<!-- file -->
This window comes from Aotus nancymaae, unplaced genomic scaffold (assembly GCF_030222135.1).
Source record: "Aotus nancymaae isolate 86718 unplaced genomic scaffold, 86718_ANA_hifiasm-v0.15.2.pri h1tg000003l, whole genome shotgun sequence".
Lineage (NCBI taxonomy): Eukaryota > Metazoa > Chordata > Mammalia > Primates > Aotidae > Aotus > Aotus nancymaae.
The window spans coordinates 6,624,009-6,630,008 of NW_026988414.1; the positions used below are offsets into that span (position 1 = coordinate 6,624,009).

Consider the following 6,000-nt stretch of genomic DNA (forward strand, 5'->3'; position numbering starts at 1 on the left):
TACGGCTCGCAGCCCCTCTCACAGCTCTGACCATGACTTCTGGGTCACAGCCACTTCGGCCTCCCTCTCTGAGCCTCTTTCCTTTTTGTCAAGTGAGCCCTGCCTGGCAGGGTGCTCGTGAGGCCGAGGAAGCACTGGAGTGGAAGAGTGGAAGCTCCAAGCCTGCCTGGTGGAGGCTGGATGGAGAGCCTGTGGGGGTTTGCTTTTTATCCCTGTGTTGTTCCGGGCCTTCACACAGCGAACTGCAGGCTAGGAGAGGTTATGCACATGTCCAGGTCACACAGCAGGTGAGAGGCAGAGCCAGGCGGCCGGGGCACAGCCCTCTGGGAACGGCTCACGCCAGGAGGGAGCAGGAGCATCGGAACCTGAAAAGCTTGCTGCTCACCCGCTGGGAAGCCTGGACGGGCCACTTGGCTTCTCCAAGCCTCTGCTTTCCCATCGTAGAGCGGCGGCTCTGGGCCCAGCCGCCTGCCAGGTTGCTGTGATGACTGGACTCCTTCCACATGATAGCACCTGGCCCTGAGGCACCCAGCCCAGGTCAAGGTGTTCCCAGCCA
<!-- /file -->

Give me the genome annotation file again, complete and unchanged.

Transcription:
This window comes from Aotus nancymaae, unplaced genomic scaffold (assembly GCF_030222135.1).
Source record: "Aotus nancymaae isolate 86718 unplaced genomic scaffold, 86718_ANA_hifiasm-v0.15.2.pri h1tg000003l, whole genome shotgun sequence".
Lineage (NCBI taxonomy): Eukaryota > Metazoa > Chordata > Mammalia > Primates > Aotidae > Aotus > Aotus nancymaae.
The window spans coordinates 6,624,009-6,630,008 of NW_026988414.1; the positions used below are offsets into that span (position 1 = coordinate 6,624,009).

Consider the following 6,000-nt stretch of genomic DNA (forward strand, 5'->3'; position numbering starts at 1 on the left):
TACGGCTCGCAGCCCCTCTCACAGCTCTGACCATGACTTCTGGGTCACAGCCACTTCGGCCTCCCTCTCTGAGCCTCTTTCCTTTTTGTCAAGTGAGCCCTGCCTGGCAGGGTGCTCGTGAGGCCGAGGAAGCACTGGAGTGGAAGAGTGGAAGCTCCAAGCCTGCCTGGTGGAGGCTGGATGGAGAGCCTGTGGGGGTTTGCTTTTTATCCCTGTGTTGTTCCGGGCCTTCACACAGCGAACTGCAGGCTAGGAGAGGTTATGCACATGTCCAGGTCACACAGCAGGTGAGAGGCAGAGCCAGGCGGCCGGGGCACAGCCCTCTGGGAACGGCTCACGCCAGGAGGGAGCAGGAGCATCGGAACCTGAAAAGCTTGCTGCTCACCCGCTGGGAAGCCTGGACGGGCCACTTGGCTTCTCCAAGCCTCTGCTTTCCCATCGTAGAGCGGCGGCTCTGGGCCCAGCCGCCTGCCAGGTTGCTGTGATGACTGGACTCCTTCCACATGATAGCACCTGGCCCTGAGGCACCCAGCCCAGGTCAAGGTGTTCCCAGCCA